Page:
King Solomons Mines 1950


I remember my Mother and Dad taking us children to see this – and I also remember the publicity prior to its release which included a serialisation in one of the comics of the day. We were hooked before we even had a chance to see the film which in those days took about six weeks or more from its London release to arriving in the town in the North of England close to where we lived.
It was thrilling to see this on the big screen in Technicolor and we had a glimpse of the African jungle which we had no chance of seeing at that time but we would have read a lot about it in books of the day.
There have been a number of  film adaptations of H. Rider Haggard’s adventure novel, ”King Solomon’s Mines”. One film had been released in 1937,with Sir Cedric Hardwicke and Paul Robeson and then Metro-Goldwyn-Mayer released this one in 1950, starring Deborah Kerr and Stewart Granger.It took Metro-Goldwyn-Mayer nearly four years to get ”KING SOLOMON’S MINES” into production. They had originally planned to have Errol Flynn star as the Victorian hunter – Allan Quartermain but Flynn dreaded the idea of spending time away from any form of luxury, while on location in Africa. He ended up taking the leading role in MGM’s other adventure, ”KIM”, in which he spent his off-camera hours at a resort in India.
British actor, Stewart Granger, took the role of Quartermain . . . and became a major Hollywood star. The other cast members included Deborah Kerr as Elizabeth Curtis, the woman who hires Quartermain to lead a safari in search of her missing husband; Richard Carlson as John Goode, Elizabeth’s likeable older brother; Siriaque as the mysterious Umbopa, who is revealed to be King of the Watusi; and Hugo Haas as Van Brun, a former hunter who is wanted by British authorities for murder.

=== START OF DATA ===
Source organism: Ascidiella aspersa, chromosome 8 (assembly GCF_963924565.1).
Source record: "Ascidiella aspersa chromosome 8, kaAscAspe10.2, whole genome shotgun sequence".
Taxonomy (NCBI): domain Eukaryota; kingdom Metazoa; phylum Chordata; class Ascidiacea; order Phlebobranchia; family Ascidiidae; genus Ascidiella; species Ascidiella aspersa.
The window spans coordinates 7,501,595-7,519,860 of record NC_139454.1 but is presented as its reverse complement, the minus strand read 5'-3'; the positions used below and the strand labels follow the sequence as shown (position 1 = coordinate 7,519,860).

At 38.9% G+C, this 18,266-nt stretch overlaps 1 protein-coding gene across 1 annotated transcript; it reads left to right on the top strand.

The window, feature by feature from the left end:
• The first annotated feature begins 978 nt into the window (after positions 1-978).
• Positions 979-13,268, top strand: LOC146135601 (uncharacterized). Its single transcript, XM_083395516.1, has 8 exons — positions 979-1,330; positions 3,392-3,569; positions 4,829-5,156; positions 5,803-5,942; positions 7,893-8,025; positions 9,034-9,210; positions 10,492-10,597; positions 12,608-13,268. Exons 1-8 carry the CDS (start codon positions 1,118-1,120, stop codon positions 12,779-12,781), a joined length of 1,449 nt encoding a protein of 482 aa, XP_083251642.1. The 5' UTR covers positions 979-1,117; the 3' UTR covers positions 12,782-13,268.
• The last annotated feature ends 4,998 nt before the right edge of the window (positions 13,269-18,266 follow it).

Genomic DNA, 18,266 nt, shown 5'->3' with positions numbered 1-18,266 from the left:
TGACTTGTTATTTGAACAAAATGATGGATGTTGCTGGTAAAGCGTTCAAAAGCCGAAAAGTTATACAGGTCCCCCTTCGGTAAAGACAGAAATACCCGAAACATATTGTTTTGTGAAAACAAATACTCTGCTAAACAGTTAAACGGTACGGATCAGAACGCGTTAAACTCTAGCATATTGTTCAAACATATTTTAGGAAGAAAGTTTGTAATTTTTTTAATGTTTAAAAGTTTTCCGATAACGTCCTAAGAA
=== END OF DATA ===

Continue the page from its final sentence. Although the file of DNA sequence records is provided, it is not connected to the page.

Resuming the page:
Directed by Compton Bennett and Andrew Marton, ”KING SOLOMON’S MINES”was filmed on location in the Republic of Congo and Kenya, along with California.
Very loosely based upon Rider Haggard’s novel, ”KING SOLOMON’S MINES” the film tells the story of Allan Quatermain (Stewart Granger), an experienced hunter and guide in 1897 Kenya, who is reluctantly talked into helping Beth Curtis (Deborah Kerr) and her brother Jack Goode (Richard Carlson) search for her husband, who had disappeared in the unexplored interior of Africa on a quest to find the legendary mines. They have a copy of the map that Henry Curtis had used in his journey. A tall, mysterious native, Umbopa (Siriaque), eventually joins the safari.
Inevitably during the gruelling journey, Elizabeth and Quatermain begin to fall in love.MGM castStewart Granger in many ways fitted the role of Allan Quatermain perfectly. He looked the part.
Deborah Kerr as Beth Curtis sets the journey in motion to find her husband.    Richard Carlson who was later to be The Maze and Creature from The Black Lagoon, played Elizabeth Curtis’ brother, John Goode.

This film was the third most popular film at the British box office in 1951.   It earned $5,047,000 in the US and Canada and $4,908,000 elsewhere. After production and other associate costs were deducted, the movie made a profit of $4,049,000, making it easily MGM’s most successful film of 1950.

“KING SOLOMON’S MINES” (1950)  Scenes from the Film below:-

Below are images from “KING SOLOMON’S MINES”, the 1950 adaptation of H. Rider Haggard’s novel. The film starred  Stewart Granger, Deborah Kerr and Richard Carlson:


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